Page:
The heart of the Summit’s drivetrain is the Titan 775 brushed DC motor — the largest and highest-torque motor the company offers. How much torque? Who knows. These kinds of specs are decidedly hard to come by unless a manufacturer happens to send you a spec sheet. And Traxxas don’t know me like that. Bu, I can offer a bit of perspective based on a popular upgrade motor from a pretty unlikely source.
Like great hot-rodders of all scales, Summit enthusiasts long ago began performing engine swaps.
While the 775 is the biggest beast in Traxxas’ arsenal, it isn’t the biggest that will fit in the chassis. Like great hot-rodders of all scales, Summit enthusiasts long ago began performing engine swaps. In this case, the 820 "engine" from a DeWalt cordless impact driver.
The DeWalt 820 swap is popular for several reasons. First, motor and swap kits aren’t much more expensive than new Traxxas units. Second, the DeWalt motors are bigger and more torquey, being 820 units instead of 775. Third, they use bearings instead of bushings, and (probably most crucially of all) they’re rebuildable.
The stock 775 is a DC motor, meaning it has brushes to wear out; but the 775 isn’t rebuildable and its brushes aren’t replaceable. So, fry the stock motor and brushes, and you’re out $45 plus shipping, handling and mail time for a new 775. Fry the DeWalt, and you can tear it apart, rebuild it and replace the brushes for $5 and change.
Figure the Traxxas motor would be about 137 foot-pounds with the same gearing.
And for the truly power-mad, a few companies offer dual DeWalt motor conversions. That’s two motors running through the same gear, with a custom mount to put them in the truck. And the bulletproof Traxxas drivetrain will handle it, as long as you don’t develop a habit of slamming from forward to reverse too often at high speed on dry pavement. That’s just five kinds of dumb, no matter what you’re driving.
So, what kind of power are we looking at here? Well, a DeWalt 820 cordless impact driver is rated for 145 foot-pounds of torque running through a single-speed transmission. Figure the Traxxas motor would be about 137 foot-pounds with the same gearing.
Downsides to the DeWalt swap? Not a great deal, aside from the fact that they weigh more, and will raise the truck’s center of gravity. That’s no small matter, either. DeWalt Summits are known to flip over at the slightest provocation, and dual-motor trucks are about as stable as a buffalo on a telephone pole.
And if you truly want to delve into the land of utterly pointless performance, you can do as one gentleman on YouTube did and hit 76 mph.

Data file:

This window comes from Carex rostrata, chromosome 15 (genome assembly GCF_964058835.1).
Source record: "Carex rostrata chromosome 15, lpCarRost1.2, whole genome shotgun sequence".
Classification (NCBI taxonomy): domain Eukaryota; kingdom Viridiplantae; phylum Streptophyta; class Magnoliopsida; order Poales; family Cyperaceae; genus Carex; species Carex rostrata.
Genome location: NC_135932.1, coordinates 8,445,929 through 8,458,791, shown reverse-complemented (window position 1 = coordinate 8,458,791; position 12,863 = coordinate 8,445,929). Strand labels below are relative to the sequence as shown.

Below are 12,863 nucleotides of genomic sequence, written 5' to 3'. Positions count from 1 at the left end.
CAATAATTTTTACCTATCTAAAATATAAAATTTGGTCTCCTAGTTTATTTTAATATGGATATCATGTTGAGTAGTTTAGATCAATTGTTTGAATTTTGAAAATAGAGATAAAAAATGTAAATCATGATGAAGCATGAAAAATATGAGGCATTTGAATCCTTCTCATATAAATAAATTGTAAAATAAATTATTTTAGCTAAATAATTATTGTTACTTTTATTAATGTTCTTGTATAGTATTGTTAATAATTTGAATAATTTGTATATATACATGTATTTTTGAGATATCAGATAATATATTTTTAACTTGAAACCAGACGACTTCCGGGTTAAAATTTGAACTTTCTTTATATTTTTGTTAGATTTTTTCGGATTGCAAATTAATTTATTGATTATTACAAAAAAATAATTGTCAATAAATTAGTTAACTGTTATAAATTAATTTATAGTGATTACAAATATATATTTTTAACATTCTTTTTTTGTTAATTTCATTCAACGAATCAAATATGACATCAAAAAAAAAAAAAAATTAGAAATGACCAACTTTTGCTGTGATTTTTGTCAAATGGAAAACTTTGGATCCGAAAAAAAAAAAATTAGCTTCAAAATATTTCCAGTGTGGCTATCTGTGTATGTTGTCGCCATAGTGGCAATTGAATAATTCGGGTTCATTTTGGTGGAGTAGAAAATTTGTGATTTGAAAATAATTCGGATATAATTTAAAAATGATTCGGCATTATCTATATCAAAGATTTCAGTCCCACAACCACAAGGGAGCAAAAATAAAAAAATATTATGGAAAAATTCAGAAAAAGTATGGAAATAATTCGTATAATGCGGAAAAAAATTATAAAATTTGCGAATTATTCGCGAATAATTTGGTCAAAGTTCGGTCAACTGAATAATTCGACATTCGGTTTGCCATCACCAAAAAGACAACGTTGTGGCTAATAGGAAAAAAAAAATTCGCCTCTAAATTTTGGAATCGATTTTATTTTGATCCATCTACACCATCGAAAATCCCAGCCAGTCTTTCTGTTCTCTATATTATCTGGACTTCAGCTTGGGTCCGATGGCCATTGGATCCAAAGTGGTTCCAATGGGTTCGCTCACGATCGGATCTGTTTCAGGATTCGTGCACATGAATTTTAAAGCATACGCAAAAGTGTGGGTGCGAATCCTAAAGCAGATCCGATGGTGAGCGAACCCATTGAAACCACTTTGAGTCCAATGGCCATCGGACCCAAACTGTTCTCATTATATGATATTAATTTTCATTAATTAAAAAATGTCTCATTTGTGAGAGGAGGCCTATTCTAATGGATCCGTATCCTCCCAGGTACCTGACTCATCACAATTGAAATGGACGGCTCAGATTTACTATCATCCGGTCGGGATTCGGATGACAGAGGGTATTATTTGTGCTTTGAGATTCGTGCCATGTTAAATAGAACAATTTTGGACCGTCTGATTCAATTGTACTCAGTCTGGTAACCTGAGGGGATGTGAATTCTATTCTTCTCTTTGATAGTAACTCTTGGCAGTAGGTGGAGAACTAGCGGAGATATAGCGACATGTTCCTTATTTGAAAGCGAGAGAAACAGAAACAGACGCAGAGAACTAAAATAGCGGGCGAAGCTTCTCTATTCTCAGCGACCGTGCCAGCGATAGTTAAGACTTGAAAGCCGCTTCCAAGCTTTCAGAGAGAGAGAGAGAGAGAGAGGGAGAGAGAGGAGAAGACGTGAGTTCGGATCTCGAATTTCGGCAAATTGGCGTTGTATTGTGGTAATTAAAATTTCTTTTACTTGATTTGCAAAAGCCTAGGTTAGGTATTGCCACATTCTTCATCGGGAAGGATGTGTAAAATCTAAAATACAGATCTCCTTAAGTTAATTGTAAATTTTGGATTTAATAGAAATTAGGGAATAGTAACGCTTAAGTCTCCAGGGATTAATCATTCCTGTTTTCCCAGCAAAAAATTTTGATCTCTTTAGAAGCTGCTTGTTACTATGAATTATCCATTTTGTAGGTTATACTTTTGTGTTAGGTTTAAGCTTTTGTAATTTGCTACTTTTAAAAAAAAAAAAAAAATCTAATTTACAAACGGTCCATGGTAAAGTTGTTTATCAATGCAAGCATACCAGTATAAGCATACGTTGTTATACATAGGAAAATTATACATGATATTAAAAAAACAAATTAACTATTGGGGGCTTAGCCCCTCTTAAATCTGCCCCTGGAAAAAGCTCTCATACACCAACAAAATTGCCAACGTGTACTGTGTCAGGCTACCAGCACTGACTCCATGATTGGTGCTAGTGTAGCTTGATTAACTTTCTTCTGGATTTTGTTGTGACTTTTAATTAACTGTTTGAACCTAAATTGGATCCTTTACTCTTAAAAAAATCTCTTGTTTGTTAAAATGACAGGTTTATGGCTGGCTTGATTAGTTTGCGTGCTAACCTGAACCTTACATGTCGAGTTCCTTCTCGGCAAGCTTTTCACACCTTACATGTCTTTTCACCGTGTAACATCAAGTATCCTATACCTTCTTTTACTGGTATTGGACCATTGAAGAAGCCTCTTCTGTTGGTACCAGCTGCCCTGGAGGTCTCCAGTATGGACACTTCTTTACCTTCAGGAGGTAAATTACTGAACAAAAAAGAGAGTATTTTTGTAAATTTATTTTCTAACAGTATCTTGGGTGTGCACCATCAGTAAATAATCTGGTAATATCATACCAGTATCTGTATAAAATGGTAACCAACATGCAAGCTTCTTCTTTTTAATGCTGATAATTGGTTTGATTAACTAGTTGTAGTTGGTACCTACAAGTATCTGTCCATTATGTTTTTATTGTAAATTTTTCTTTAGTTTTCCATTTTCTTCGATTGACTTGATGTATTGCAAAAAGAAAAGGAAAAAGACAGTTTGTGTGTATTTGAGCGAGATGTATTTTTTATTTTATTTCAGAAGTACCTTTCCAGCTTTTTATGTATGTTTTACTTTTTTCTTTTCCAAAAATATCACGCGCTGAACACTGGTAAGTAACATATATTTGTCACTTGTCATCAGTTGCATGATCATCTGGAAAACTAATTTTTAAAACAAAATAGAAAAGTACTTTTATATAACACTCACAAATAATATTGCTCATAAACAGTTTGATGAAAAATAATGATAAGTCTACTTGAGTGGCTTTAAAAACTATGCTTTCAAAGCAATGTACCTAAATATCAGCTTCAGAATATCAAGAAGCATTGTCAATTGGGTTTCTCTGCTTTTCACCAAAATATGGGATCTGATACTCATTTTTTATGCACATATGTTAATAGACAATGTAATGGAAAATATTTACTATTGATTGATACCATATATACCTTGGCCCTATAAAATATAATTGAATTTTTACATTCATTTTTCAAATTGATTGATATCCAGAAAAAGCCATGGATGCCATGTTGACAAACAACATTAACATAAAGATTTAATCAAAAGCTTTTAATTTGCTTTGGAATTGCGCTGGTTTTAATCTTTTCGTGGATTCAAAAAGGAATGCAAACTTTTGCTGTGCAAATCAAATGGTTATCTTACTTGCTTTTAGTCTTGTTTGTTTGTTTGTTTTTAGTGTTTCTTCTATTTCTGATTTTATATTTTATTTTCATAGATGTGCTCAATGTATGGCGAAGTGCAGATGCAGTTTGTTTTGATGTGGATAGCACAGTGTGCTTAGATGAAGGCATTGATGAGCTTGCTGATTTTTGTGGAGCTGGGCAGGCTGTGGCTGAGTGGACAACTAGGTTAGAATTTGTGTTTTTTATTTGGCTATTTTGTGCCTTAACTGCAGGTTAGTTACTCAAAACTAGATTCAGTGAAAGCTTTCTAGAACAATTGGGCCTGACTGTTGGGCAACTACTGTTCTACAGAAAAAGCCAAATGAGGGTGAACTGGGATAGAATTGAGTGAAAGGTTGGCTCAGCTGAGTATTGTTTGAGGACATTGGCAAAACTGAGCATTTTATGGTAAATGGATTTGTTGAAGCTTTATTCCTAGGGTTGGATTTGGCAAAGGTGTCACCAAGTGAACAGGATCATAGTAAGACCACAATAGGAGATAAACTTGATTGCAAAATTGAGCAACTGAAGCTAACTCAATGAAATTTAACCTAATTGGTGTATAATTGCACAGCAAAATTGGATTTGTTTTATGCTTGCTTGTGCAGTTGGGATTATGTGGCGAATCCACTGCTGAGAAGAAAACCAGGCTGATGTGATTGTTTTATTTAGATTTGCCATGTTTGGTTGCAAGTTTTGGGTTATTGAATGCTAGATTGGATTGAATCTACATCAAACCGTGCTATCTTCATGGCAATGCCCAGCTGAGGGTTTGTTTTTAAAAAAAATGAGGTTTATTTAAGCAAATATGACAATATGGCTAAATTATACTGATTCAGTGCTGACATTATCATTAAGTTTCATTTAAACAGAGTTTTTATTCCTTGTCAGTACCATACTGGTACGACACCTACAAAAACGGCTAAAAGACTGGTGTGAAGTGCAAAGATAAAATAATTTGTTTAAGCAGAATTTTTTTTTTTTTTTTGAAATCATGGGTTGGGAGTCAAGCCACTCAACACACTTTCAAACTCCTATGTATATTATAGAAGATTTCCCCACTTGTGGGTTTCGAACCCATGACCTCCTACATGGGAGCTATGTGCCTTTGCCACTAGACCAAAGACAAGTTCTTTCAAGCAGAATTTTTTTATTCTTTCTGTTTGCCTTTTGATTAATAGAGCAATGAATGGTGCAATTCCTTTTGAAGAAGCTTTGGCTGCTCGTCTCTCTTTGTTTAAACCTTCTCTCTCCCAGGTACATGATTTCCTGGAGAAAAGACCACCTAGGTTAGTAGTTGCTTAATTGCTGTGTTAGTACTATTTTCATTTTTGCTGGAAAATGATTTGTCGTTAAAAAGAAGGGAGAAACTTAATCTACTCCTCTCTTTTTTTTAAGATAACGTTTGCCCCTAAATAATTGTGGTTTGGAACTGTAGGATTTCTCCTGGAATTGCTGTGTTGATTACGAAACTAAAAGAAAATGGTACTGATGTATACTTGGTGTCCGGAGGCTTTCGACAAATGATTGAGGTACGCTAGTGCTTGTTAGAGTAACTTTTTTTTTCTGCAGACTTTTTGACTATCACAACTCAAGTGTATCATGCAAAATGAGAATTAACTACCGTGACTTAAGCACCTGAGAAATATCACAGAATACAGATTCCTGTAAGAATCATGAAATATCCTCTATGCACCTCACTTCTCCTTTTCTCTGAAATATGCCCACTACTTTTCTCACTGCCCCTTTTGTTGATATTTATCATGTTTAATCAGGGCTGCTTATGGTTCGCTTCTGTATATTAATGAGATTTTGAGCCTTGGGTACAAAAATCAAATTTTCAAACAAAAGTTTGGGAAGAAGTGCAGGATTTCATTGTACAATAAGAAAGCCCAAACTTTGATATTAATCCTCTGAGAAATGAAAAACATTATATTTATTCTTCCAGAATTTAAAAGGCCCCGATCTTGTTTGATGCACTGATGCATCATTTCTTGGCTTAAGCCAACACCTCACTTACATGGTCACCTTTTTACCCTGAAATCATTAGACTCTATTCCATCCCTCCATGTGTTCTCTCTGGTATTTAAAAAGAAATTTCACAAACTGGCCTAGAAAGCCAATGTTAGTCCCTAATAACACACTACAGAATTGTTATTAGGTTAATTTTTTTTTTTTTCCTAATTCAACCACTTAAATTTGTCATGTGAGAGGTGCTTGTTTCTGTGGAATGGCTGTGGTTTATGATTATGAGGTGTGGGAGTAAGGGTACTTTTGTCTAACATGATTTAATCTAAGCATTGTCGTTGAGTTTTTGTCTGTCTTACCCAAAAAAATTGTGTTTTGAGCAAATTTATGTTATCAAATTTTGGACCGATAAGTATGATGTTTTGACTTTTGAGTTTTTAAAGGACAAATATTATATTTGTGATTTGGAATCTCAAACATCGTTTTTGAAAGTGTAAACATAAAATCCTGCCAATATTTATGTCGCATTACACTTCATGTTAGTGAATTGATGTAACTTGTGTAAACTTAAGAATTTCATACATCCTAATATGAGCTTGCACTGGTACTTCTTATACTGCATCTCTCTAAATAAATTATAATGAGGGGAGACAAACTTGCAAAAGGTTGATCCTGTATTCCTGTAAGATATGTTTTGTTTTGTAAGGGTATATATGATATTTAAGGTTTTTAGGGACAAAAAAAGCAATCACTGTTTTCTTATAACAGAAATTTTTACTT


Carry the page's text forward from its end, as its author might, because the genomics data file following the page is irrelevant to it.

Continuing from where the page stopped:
Personally, would I do the DeWalt swap? No. But only because I’d probably install a starter motor from a 1976 Cadillac Eldorado. But I’m an idiot. For others with more sense, I can definitely see why they’d prefer a motor with replaceable brushes. But otherwise, assuming the stock motor was working fine — meh. Honestly, for more speed, I’d rather switch to a brushless setup from Traxxas and call it a day.
Speaking of which, you might be wondering why Traxxas went with the brushed DC setup at all. Why not install the psycho-mill from the XO-1? In part because brushless motors and their controllers add a lot of cost and complexity to the setup. And off-road trucks thrive on cheap simplicity. A high-wattage motor controller is just one more thing to go wrong in situations where "going wrong" is driving right. Again, I’d still prefer a brushless motor, but Traxxas probably made the right call going with the simpler system.
And besides, the stock 775 is still enough for 34 mph on a fresh set of the stock 2S batteries; and with 70-to-1 low range engaged (on the fly, from the controller by the way), it puts almost three times as much torque to the tires.
Those numbers are enough for most situations; but a change in gearing and a little tune-up work can put you at almost 45 mph. And if you truly want to delve into the land of utterly pointless performance, you can do as one gentleman on YouTube did and hit 76 mph. That’s only 25 mph less than the XO-1...the fastest ready to run RC car you can buy. This, in a four-wheel-drive truck.
All told, the Summit does seem to compare very well to any of the best full-sized off-road vehicles you can name. It’s as bonkers as a monster truck, but can handle on and off-road situations a monster truck never could.
There's something to be said for a chassis that can be upgraded with parts from an impact driver.
It’s 95 percent as capable as any other trail-runner or rock-crawler at the things they do best; but like a Land Rover or a G-Wagen, it’s versatile enough to be 95 percent as good as everything at anything it needs to do. So much of this thing really does bring to mind BMW’s tuning philosophy — though BMW wishes it could build an off-road vehicle half as capable.
Sure, if you want, you can change motors, hot-rod and upgrade all you like. There’s never any such thing as "enough" power — and personally, I think it’s cool that the Summit is internally versatile enough to allow it. There’s something to be said for a chassis that can be upgraded with parts from an impact driver. That just feels right, for some reason.
But whether you choose to leave it stock or not, there’s no doubt that this little beast ranks up there with the best full-sized off-roaders of all time. It might not be easy to be an off-road enthusiast; some people just don’t appreciate hooliganism the way others do. But with the Summit, you can at least feel good knowing that you’re the smartest juvenile delinquent on the block.